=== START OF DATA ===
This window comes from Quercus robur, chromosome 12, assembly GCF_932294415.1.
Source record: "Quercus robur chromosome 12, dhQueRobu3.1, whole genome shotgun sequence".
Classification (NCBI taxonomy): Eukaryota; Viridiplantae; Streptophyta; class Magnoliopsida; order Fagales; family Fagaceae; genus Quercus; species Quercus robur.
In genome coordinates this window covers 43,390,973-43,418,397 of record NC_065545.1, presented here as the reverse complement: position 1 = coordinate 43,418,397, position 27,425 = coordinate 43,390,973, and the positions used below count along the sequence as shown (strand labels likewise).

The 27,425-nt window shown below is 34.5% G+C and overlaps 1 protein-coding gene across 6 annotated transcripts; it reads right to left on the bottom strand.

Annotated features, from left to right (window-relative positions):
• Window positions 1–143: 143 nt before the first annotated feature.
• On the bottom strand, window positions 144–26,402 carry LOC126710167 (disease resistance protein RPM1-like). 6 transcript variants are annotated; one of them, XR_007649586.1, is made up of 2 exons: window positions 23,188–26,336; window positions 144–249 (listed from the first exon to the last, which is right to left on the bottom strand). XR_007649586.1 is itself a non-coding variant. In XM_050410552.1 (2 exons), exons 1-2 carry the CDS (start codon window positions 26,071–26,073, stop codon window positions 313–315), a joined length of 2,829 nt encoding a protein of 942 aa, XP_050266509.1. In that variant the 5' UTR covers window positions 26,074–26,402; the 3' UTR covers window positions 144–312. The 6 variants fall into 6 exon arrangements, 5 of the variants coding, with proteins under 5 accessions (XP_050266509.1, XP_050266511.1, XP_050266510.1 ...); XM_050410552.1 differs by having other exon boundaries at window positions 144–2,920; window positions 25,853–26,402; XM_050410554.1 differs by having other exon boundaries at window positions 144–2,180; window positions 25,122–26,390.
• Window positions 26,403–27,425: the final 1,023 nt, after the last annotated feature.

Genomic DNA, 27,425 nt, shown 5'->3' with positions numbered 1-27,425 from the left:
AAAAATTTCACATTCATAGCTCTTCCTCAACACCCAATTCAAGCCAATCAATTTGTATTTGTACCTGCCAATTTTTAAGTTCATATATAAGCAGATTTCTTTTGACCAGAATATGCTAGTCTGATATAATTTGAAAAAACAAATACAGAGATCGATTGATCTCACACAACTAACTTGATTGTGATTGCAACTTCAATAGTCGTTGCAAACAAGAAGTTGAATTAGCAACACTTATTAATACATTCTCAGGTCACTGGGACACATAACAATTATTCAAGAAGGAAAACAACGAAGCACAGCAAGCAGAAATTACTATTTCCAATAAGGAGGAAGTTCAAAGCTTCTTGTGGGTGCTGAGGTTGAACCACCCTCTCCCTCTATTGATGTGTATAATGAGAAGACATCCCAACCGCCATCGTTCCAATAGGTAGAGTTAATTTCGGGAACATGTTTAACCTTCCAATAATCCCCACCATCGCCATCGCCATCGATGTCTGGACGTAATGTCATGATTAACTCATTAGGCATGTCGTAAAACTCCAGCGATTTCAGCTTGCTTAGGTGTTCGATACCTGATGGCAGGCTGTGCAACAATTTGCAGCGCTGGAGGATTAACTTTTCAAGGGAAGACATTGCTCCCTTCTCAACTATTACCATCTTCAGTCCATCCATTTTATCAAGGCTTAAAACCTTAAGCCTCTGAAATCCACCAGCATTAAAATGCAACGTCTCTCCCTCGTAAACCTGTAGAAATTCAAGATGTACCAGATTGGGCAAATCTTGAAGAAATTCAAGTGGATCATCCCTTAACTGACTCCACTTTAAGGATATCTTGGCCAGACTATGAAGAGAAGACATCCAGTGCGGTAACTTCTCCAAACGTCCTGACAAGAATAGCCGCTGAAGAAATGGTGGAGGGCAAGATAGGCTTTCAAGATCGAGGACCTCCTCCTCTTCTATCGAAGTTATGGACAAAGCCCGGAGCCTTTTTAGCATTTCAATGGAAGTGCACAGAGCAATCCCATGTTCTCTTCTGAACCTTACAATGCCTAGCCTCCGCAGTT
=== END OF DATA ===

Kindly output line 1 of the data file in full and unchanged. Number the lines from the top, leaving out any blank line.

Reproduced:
This window comes from Quercus robur, chromosome 12, assembly GCF_932294415.1.